2.3. Cognitive Stimulation

“Neuron Up” was the CS administered to participants. It is a web platform (https://www.neuronup.com/) designed to serve as a fundamental support for professionals involved in cognitive rehabilitation and cognitive stimulation [29]. The display format was full screen in a 9.7-inch screen iPad situated on a desk approximately 35 centimeters in front of the participant.

Participants’ individualized level was identified through two training sessions that were conducted for all the participants prior to the implementation. Five cognitive activities associated with different cognitive domains were selected: (i)Sorting bugs: This task is associated with planning ability and divided attention. Participants are asked to move a bar located in the middle of the screen either to block the movement of bugs which are moving in different directions or to let them pass from one side to the other. The final goal is to keep the green bugs on the green side and the red bugs on the red side. Participants are allowed seven minutes to complete the task, and the completion time is measured. This task also trains sustained and selective attention.(ii)The last light on: This task is associated with processing speed and selective attention. Participants are asked to pay attention to the windows in a building that light up. They have to touch the window which is the last to light up. This task is repeated five times per session, and the number of correct answers and completion time are measured.(iii)Illuminated windows: This activity is associated with short-term memory. Participants are asked to remember which windows are illuminated in a building in an open memorization period. Then, all the lights are turned off and participants must identify the windows that had been lit. This activity is repeated five times. The number of correct answers, number of errors, memorization time, and completion time are measured.(iv)Addition and subtraction questions. Both tasks are associated with calculation and working memory. Participants are given three addition operations involving four numbers of six digits each and six subtraction operations with two numbers of six digits each to solve. The number of errors and the completion time are measured.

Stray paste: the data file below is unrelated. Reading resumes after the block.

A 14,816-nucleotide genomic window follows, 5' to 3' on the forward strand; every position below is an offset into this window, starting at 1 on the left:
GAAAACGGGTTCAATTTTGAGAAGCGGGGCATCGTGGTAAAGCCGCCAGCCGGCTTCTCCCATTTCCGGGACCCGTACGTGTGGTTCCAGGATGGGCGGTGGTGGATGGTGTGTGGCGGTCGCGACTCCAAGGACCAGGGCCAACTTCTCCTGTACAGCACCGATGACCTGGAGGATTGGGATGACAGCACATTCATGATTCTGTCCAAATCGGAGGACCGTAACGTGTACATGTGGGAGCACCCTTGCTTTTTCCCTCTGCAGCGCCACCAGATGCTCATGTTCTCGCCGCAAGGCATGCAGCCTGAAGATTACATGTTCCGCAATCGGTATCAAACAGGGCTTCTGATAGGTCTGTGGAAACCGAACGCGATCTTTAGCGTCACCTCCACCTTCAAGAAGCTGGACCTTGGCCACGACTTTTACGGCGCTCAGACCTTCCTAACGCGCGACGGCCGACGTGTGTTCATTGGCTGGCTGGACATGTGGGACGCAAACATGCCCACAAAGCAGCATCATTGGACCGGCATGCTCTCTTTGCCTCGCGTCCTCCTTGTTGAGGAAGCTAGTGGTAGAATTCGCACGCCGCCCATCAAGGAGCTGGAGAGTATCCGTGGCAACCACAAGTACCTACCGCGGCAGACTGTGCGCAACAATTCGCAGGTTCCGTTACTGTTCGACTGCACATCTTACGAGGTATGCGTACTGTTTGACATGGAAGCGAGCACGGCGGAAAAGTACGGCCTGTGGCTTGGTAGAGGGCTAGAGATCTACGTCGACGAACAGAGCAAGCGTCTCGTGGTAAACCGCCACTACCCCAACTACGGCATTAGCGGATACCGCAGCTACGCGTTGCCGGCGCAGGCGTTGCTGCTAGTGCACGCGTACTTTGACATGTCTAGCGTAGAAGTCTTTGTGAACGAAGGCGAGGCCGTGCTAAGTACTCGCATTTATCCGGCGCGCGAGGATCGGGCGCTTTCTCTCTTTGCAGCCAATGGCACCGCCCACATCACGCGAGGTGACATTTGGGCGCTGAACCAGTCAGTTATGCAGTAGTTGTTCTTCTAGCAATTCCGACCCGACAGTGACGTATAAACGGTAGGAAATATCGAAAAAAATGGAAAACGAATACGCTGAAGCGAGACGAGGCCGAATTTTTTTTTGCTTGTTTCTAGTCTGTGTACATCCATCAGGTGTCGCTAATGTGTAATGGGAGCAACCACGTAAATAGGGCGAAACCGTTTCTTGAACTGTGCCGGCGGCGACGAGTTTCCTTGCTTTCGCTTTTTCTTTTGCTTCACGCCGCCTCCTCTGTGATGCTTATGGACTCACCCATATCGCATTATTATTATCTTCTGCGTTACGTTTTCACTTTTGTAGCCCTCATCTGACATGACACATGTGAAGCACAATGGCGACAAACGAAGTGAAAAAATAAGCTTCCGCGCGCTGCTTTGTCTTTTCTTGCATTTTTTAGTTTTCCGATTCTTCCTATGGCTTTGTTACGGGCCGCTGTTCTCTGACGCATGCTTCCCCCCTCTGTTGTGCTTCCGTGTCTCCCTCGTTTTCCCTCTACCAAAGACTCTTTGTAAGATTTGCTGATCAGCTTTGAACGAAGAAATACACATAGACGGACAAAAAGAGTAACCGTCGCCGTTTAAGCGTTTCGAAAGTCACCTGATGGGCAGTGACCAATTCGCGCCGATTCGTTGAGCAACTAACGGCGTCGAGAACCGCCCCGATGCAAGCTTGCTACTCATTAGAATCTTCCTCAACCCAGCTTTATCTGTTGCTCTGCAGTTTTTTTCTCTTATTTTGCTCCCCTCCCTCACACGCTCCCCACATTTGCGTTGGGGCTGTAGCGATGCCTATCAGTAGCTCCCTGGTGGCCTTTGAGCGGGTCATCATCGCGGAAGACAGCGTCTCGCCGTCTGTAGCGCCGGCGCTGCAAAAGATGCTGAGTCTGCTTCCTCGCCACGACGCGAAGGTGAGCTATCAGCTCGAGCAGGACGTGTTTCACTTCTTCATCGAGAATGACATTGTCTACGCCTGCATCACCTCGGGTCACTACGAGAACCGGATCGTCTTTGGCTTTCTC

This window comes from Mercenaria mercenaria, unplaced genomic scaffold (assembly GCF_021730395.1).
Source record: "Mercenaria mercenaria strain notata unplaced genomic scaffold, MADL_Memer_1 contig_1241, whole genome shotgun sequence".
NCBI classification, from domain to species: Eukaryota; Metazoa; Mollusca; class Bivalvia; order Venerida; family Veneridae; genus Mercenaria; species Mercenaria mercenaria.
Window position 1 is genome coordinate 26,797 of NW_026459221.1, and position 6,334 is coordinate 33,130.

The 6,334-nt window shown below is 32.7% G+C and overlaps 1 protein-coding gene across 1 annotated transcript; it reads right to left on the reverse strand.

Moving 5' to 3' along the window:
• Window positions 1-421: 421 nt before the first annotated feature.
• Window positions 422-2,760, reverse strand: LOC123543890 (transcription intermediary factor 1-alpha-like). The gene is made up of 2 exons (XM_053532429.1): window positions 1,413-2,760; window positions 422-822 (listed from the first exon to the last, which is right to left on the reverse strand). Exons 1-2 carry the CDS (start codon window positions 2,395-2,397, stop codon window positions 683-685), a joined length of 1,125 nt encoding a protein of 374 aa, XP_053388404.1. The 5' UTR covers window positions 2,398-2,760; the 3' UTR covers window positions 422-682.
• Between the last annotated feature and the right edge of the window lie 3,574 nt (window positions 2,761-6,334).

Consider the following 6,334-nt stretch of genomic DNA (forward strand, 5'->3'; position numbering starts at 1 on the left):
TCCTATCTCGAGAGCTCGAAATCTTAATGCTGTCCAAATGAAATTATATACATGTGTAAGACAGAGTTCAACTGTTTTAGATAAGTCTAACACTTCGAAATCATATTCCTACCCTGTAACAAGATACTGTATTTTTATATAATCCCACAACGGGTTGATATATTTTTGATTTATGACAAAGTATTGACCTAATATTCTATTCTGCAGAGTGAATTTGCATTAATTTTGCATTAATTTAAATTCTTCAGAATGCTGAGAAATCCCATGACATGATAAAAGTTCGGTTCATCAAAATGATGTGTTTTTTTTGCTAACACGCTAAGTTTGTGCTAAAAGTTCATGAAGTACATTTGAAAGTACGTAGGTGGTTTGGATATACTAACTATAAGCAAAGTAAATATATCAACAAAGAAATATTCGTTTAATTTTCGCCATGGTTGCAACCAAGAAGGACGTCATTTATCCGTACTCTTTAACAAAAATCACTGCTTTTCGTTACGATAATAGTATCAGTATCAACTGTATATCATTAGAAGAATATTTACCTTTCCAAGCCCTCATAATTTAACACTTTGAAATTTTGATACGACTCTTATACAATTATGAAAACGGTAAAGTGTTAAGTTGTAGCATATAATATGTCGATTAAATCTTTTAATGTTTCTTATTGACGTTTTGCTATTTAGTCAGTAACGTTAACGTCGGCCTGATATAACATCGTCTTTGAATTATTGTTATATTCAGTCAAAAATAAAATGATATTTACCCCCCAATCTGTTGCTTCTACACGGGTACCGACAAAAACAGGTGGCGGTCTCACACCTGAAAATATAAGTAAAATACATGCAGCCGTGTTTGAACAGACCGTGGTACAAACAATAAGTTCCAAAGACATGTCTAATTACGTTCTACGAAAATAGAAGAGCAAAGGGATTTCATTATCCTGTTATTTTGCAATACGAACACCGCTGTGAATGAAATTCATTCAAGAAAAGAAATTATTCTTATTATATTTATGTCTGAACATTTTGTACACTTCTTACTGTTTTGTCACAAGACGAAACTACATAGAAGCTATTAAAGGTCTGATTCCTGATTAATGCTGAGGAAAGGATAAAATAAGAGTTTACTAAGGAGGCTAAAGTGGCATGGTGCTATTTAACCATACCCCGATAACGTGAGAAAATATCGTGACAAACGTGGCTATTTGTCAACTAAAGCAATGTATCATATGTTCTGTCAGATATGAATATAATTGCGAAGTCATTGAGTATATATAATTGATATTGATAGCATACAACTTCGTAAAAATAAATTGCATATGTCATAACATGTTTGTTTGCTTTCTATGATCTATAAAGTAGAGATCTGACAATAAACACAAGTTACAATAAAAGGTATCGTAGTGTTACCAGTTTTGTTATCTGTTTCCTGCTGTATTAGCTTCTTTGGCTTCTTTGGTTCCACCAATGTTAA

These five cognitive activities were presented as a cognitive stimulation practice with one-to-one supervision from an occupational therapist in which all participants were exposed to repetitive testing via the computer system across sessions.

2.4. tDCS

The Soterix Medical 1 × 1 low-intensity tDCS stimulator was the device used to provide the stimulation. The two rubber electrodes employed for tDCS in this study were introduced in saline-soaked synthetic sponges (7 × 5 cm, 35 cm2).

Anodal tDCS was delivered to the left DLPFC, and the cathode electrode was placed over the contralateral deltoid muscle as extracephalic cathode. The scalp electrode was positioned over F3 according to the 10–20 EEG international system. The left DLPFC was targeted as the stimulation site because of its role in high-order cognitive processes [30] and due to the existence of functional disconnection of the DLPFC in persons with MCI [31]. A constant current of 2 mA was applied for 30 minutes. For sham tDCS, the 2 mA intensity was only given for 30 seconds at the beginning and the end of the stimulation.

2.5. Experimental Protocol and Procedures

Each interval (A, B, C, and A) was staggered by a week at a time. During the baseline phases, three sessions of CS were implemented for all the participants. Both interventions, sham tDCS and anodal tDCS, were combined with the same CS that was performed for the baseline phases. However, the treatment phases varied from one to five sessions. The sessions per phase were distributed over five days. Participants were randomly assigned to combinations of intervention each of which had a different time span to compare the treatment frequency effect (Table 1).